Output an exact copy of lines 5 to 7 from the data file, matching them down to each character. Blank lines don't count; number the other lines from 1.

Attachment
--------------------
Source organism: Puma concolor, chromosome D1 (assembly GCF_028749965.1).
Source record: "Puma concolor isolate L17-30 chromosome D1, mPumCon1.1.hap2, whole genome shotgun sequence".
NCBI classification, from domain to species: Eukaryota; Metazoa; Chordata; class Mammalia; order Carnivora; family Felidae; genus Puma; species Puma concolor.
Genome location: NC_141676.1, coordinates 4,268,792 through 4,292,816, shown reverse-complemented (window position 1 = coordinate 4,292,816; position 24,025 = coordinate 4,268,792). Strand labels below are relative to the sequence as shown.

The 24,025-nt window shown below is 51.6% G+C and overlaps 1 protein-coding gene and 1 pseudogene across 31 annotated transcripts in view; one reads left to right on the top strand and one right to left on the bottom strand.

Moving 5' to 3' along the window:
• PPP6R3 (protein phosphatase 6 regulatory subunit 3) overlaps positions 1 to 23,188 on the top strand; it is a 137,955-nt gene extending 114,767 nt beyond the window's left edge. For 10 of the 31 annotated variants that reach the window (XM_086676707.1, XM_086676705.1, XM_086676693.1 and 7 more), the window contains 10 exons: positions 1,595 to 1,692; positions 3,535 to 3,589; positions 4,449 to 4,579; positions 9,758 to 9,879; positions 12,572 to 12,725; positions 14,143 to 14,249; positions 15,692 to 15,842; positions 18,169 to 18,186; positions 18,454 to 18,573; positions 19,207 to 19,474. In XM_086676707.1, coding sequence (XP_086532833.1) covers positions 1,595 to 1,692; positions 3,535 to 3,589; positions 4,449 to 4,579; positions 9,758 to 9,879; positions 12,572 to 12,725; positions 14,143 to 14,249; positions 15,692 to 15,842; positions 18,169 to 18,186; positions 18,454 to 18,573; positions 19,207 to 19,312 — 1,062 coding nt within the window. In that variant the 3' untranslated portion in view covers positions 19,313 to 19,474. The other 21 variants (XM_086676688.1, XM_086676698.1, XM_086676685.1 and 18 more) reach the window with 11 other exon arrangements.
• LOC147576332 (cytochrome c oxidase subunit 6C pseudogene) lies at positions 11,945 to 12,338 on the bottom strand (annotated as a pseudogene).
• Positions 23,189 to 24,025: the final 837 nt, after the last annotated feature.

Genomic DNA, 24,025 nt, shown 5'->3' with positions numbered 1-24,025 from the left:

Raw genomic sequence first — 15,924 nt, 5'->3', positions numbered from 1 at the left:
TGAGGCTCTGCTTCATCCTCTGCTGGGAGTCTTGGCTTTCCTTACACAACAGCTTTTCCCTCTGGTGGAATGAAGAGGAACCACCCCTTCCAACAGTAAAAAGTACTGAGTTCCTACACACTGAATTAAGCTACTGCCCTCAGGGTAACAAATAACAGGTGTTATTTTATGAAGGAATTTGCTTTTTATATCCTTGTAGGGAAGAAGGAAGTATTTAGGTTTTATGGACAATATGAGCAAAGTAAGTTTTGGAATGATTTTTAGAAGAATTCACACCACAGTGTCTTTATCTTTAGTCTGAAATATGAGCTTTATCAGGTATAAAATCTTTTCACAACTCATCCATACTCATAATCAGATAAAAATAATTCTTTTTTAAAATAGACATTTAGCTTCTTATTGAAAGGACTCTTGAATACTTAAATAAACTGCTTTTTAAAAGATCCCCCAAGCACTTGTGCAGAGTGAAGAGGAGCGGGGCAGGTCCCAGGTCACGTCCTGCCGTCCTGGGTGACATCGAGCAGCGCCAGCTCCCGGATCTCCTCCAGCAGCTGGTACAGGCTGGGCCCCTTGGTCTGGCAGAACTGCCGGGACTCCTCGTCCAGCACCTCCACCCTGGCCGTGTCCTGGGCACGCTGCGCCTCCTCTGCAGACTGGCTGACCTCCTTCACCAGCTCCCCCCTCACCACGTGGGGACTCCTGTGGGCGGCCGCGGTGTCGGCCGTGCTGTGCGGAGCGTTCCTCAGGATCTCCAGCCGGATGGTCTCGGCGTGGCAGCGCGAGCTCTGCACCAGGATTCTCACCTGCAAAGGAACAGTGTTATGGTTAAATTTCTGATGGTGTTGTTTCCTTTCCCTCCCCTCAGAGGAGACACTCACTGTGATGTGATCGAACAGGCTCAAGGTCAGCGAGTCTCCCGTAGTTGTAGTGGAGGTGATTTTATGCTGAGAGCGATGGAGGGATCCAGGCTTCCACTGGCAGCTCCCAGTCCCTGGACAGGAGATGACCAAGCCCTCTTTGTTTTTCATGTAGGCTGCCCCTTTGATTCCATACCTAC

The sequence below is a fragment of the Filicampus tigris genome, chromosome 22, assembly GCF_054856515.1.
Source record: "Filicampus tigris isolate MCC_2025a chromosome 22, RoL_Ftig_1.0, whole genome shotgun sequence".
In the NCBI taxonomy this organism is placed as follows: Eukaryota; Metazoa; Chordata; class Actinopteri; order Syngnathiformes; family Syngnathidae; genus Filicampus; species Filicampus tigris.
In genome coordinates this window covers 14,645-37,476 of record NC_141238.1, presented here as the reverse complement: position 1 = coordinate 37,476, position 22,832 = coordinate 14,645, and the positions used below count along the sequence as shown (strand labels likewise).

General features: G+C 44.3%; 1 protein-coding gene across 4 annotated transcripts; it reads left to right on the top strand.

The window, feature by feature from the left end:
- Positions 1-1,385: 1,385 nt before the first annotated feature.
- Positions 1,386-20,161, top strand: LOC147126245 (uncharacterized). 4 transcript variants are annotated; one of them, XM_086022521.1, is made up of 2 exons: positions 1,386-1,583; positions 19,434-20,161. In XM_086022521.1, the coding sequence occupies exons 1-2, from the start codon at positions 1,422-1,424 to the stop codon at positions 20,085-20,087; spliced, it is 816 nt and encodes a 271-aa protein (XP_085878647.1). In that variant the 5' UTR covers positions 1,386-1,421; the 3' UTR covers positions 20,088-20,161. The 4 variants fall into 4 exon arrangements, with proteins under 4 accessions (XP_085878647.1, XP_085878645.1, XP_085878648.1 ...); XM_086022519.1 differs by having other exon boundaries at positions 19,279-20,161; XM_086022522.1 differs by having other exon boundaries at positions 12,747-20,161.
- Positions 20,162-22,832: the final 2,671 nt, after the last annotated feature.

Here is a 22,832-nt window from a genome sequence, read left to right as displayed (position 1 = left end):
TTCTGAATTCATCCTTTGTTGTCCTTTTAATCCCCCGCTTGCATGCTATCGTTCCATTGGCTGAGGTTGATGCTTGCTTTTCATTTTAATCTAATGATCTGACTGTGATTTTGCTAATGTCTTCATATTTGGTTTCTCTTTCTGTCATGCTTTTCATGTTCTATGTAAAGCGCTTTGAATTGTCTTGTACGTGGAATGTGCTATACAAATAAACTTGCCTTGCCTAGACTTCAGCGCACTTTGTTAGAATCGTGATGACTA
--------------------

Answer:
The 24,025-nt window shown below is 51.6% G+C and overlaps 1 protein-coding gene and 1 pseudogene across 31 annotated transcripts in view; one reads left to right on the top strand and one right to left on the bottom strand.

Moving 5' to 3' along the window:
• PPP6R3 (protein phosphatase 6 regulatory subunit 3) overlaps positions 1 to 23,188 on the top strand; it is a 137,955-nt gene extending 114,767 nt beyond the window's left edge. For 10 of the 31 annotated variants that reach the window (XM_086676707.1, XM_086676705.1, XM_086676693.1 and 7 more), the window contains 10 exons: positions 1,595 to 1,692; positions 3,535 to 3,589; positions 4,449 to 4,579; positions 9,758 to 9,879; positions 12,572 to 12,725; positions 14,143 to 14,249; positions 15,692 to 15,842; positions 18,169 to 18,186; positions 18,454 to 18,573; positions 19,207 to 19,474. In XM_086676707.1, coding sequence (XP_086532833.1) covers positions 1,595 to 1,692; positions 3,535 to 3,589; positions 4,449 to 4,579; positions 9,758 to 9,879; positions 12,572 to 12,725; positions 14,143 to 14,249; positions 15,692 to 15,842; positions 18,169 to 18,186; positions 18,454 to 18,573; positions 19,207 to 19,312 — 1,062 coding nt within the window. In that variant the 3' untranslated portion in view covers positions 19,313 to 19,474. The other 21 variants (XM_086676688.1, XM_086676698.1, XM_086676685.1 and 18 more) reach the window with 11 other exon arrangements.